Born in 1988, Fashawn grew up in a virtually parentless home. His father was incarcerated, while his mom battled a drug addiction – a combination that caused a boy to become a man quicker than most. Placed in a group home by child services at the age of 12, Fashawn found solace in music, and began writing rhymes to escape the less than desirable hand he had been dealt so early in life.
Eventually taken in by his uncle, Fashawn spent his teenage years calling Fresno, California his home. Here is where he would find skating, the distractions of the streets, and the pursuance of his music career to be more rewarding than school. Yet, he had a constant thirst for knowledge that extended beyond the streets, so he became an avid reader with an affinity towards non-fiction and motivational books.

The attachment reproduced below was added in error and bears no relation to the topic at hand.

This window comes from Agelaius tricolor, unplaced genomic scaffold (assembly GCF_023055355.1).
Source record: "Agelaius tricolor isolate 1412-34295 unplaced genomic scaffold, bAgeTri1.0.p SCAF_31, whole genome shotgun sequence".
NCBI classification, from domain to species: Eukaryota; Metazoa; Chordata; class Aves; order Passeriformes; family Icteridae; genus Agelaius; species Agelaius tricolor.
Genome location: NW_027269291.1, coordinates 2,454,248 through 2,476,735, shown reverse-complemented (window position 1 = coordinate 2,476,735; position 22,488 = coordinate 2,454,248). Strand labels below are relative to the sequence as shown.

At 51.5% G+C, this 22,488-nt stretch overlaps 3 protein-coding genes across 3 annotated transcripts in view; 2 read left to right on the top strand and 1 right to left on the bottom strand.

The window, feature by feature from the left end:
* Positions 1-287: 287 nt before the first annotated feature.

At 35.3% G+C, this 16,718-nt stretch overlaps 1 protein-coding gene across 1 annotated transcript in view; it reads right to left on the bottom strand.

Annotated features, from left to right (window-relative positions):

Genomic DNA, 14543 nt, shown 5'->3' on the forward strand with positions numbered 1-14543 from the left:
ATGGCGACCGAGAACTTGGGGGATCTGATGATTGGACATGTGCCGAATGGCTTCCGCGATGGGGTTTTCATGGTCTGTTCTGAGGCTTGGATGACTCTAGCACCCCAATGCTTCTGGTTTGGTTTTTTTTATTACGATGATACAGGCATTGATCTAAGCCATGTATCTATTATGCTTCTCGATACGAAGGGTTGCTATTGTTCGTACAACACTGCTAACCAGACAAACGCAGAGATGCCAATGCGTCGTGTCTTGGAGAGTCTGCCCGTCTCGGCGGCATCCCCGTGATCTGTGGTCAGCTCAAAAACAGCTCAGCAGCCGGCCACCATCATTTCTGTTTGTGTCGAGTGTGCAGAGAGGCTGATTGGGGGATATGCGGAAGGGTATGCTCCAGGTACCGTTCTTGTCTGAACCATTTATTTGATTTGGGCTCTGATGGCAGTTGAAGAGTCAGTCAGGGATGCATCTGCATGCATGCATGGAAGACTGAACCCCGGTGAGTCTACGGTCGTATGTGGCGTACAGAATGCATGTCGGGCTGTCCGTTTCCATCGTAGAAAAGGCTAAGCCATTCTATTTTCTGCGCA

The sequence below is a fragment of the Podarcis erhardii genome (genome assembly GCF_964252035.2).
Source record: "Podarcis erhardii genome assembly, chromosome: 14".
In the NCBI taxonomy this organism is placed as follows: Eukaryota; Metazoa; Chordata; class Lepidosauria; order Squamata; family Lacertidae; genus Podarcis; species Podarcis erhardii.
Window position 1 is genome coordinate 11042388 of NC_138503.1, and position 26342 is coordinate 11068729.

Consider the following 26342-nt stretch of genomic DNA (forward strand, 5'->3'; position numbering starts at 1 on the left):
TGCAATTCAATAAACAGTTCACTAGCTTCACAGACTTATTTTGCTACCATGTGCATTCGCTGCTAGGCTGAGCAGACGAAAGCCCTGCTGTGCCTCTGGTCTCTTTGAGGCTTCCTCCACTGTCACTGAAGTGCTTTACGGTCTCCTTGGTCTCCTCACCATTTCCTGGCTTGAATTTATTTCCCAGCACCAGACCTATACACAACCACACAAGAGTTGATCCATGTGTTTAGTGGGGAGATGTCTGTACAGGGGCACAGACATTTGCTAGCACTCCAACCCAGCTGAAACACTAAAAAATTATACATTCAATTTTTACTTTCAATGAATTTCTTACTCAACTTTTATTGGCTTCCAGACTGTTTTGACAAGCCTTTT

In 2006, Fashawn released his first mixtape, “Grizzly City”. Catching the attention of fellow Fresno emcee, Planet Asia, Fashawn was invited to go on the road with him. Knowing this was a chance of a lifetime; the then 17-year-old emcee dropped out of school to follow his dreams and has never looked back.
In 2009 Fashawn released his debut album Boy Meets World
(from Wikipedia.org which we here at grownheadz think he wrote himself but that’s aight, somebody gotta do it)
ANYway, just a reminder: these are not the complete songs, just 90-second clips so you can get a feel for the music. If you like what you hear, buy the CD. If we want good hip hop to flourish, we’ve gotta support the artists.
Since 2006 Fashawn has released six mixtapes and has hip hop fans anticpitating the release of his debut album later this year. Gaining the respect of hip hop legends Mick Boogie, Terry Urban and Planet Asia, whilst also being supported by Orisue, OnSMASH and NahRight. This West Coast rapper is set to help bring life to a new generation of Hip Hop. Here is our exclusive Q&A with Fashawn.